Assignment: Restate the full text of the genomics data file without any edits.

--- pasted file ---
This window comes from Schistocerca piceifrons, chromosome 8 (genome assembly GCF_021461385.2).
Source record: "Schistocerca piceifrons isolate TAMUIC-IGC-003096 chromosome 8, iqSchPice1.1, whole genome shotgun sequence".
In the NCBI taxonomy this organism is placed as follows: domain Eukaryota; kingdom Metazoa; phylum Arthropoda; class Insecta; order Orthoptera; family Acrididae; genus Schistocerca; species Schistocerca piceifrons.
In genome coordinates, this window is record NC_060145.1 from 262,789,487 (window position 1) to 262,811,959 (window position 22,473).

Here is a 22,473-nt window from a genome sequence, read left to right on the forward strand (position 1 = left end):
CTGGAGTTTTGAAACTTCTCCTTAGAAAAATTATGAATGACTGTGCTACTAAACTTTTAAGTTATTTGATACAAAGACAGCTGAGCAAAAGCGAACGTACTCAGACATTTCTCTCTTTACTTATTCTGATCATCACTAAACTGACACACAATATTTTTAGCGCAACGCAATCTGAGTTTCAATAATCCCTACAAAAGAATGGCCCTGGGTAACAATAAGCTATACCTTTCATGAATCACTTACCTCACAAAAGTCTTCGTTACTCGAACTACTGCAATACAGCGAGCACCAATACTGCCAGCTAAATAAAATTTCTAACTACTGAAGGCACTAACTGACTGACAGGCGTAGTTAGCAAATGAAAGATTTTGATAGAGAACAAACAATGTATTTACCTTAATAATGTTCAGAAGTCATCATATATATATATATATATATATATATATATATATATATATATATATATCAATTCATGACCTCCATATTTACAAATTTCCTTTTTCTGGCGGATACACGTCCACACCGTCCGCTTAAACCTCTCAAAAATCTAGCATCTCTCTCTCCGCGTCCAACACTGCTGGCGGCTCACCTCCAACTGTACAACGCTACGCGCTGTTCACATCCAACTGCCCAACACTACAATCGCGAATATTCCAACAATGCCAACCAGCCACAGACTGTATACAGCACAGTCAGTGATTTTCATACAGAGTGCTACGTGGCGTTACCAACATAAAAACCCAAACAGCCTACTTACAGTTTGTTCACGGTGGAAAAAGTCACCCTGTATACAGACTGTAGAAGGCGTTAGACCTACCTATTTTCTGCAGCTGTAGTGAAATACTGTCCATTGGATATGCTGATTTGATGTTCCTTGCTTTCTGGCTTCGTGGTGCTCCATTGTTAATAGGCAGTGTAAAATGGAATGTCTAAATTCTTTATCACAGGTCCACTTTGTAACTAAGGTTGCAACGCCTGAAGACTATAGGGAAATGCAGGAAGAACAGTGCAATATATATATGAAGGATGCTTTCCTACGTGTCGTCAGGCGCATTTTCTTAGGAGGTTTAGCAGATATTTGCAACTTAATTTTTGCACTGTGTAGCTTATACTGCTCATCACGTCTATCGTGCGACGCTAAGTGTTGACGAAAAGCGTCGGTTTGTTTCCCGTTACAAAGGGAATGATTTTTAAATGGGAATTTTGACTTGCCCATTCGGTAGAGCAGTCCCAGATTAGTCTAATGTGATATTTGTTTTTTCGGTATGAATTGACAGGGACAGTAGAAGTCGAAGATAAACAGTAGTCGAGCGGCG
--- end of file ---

This window comes from Schistocerca piceifrons, chromosome 8 (genome assembly GCF_021461385.2).
Source record: "Schistocerca piceifrons isolate TAMUIC-IGC-003096 chromosome 8, iqSchPice1.1, whole genome shotgun sequence".
In the NCBI taxonomy this organism is placed as follows: domain Eukaryota; kingdom Metazoa; phylum Arthropoda; class Insecta; order Orthoptera; family Acrididae; genus Schistocerca; species Schistocerca piceifrons.
In genome coordinates, this window is record NC_060145.1 from 262,789,487 (window position 1) to 262,811,959 (window position 22,473).

Here is a 22,473-nt window from a genome sequence, read left to right on the forward strand (position 1 = left end):
CTGGAGTTTTGAAACTTCTCCTTAGAAAAATTATGAATGACTGTGCTACTAAACTTTTAAGTTATTTGATACAAAGACAGCTGAGCAAAAGCGAACGTACTCAGACATTTCTCTCTTTACTTATTCTGATCATCACTAAACTGACACACAATATTTTTAGCGCAACGCAATCTGAGTTTCAATAATCCCTACAAAAGAATGGCCCTGGGTAACAATAAGCTATACCTTTCATGAATCACTTACCTCACAAAAGTCTTCGTTACTCGAACTACTGCAATACAGCGAGCACCAATACTGCCAGCTAAATAAAATTTCTAACTACTGAAGGCACTAACTGACTGACAGGCGTAGTTAGCAAATGAAAGATTTTGATAGAGAACAAACAATGTATTTACCTTAATAATGTTCAGAAGTCATCATATATATATATATATATATATATATATATATATATATATATATATATCAATTCATGACCTCCATATTTACAAATTTCCTTTTTCTGGCGGATACACGTCCACACCGTCCGCTTAAACCTCTCAAAAATCTAGCATCTCTCTCTCCGCGTCCAACACTGCTGGCGGCTCACCTCCAACTGTACAACGCTACGCGCTGTTCACATCCAACTGCCCAACACTACAATCGCGAATATTCCAACAATGCCAACCAGCCACAGACTGTATACAGCACAGTCAGTGATTTTCATACAGAGTGCTACGTGGCGTTACCAACATAAAAACCCAAACAGCCTACTTACAGTTTGTTCACGGTGGAAAAAGTCACCCTGTATACAGACTGTAGAAGGCGTTAGACCTACCTATTTTCTGCAGCTGTAGTGAAATACTGTCCATTGGATATGCTGATTTGATGTTCCTTGCTTTCTGGCTTCGTGGTGCTCCATTGTTAATAGGCAGTGTAAAATGGAATGTCTAAATTCTTTATCACAGGTCCACTTTGTAACTAAGGTTGCAACGCCTGAAGACTATAGGGAAATGCAGGAAGAACAGTGCAATATATATATGAAGGATGCTTTCCTACGTGTCGTCAGGCGCATTTTCTTAGGAGGTTTAGCAGATATTTGCAACTTAATTTTTGCACTGTGTAGCTTATACTGCTCATCACGTCTATCGTGCGACGCTAAGTGTTGACGAAAAGCGTCGGTTTGTTTCCCGTTACAAAGGGAATGATTTTTAAATGGGAATTTTGACTTGCCCATTCGGTAGAGCAGTCCCAGATTAGTCTAATGTGATATTTGTTTTTTCGGTATGAATTGACAGGGACAGTAGAAGTCGAAGATAAACAGTAGTCGAGCGGCG